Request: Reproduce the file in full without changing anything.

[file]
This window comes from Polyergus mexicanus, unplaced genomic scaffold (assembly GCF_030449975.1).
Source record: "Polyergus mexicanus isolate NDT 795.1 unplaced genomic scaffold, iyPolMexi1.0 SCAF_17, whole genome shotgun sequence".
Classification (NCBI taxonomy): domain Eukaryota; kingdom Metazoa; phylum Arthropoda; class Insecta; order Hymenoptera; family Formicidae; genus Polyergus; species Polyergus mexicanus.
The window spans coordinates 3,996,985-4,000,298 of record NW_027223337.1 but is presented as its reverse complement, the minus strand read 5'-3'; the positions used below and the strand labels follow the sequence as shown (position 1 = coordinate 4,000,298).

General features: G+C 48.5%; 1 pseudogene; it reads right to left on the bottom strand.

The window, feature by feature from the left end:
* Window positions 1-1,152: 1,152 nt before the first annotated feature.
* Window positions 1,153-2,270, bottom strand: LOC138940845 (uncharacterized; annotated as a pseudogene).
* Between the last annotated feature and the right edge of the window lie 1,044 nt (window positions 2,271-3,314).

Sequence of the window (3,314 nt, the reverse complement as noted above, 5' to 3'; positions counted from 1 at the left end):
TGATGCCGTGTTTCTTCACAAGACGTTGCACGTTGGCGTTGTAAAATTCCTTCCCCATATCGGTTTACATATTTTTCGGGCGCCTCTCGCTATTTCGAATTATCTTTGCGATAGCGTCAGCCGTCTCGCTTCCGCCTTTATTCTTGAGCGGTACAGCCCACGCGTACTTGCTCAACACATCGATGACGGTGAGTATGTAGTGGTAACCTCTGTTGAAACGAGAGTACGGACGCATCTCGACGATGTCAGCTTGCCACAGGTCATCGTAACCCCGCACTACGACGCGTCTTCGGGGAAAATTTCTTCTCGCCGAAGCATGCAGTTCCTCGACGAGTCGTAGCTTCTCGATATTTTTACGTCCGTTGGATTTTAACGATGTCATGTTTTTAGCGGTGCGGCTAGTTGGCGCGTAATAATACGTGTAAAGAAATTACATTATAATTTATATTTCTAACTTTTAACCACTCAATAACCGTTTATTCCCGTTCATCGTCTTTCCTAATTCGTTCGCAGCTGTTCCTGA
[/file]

This window comes from Polyergus mexicanus, unplaced genomic scaffold (assembly GCF_030449975.1).
Source record: "Polyergus mexicanus isolate NDT 795.1 unplaced genomic scaffold, iyPolMexi1.0 SCAF_17, whole genome shotgun sequence".
Classification (NCBI taxonomy): domain Eukaryota; kingdom Metazoa; phylum Arthropoda; class Insecta; order Hymenoptera; family Formicidae; genus Polyergus; species Polyergus mexicanus.
The window spans coordinates 3,996,985-4,000,298 of record NW_027223337.1 but is presented as its reverse complement, the minus strand read 5'-3'; the positions used below and the strand labels follow the sequence as shown (position 1 = coordinate 4,000,298).

General features: G+C 48.5%; 1 pseudogene; it reads right to left on the bottom strand.

The window, feature by feature from the left end:
* Window positions 1-1,152: 1,152 nt before the first annotated feature.
* Window positions 1,153-2,270, bottom strand: LOC138940845 (uncharacterized; annotated as a pseudogene).
* Between the last annotated feature and the right edge of the window lie 1,044 nt (window positions 2,271-3,314).

Sequence of the window (3,314 nt, the reverse complement as noted above, 5' to 3'; positions counted from 1 at the left end):
TGATGCCGTGTTTCTTCACAAGACGTTGCACGTTGGCGTTGTAAAATTCCTTCCCCATATCGGTTTACATATTTTTCGGGCGCCTCTCGCTATTTCGAATTATCTTTGCGATAGCGTCAGCCGTCTCGCTTCCGCCTTTATTCTTGAGCGGTACAGCCCACGCGTACTTGCTCAACACATCGATGACGGTGAGTATGTAGTGGTAACCTCTGTTGAAACGAGAGTACGGACGCATCTCGACGATGTCAGCTTGCCACAGGTCATCGTAACCCCGCACTACGACGCGTCTTCGGGGAAAATTTCTTCTCGCCGAAGCATGCAGTTCCTCGACGAGTCGTAGCTTCTCGATATTTTTACGTCCGTTGGATTTTAACGATGTCATGTTTTTAGCGGTGCGGCTAGTTGGCGCGTAATAATACGTGTAAAGAAATTACATTATAATTTATATTTCTAACTTTTAACCACTCAATAACCGTTTATTCCCGTTCATCGTCTTTCCTAATTCGTTCGCAGCTGTTCCTGA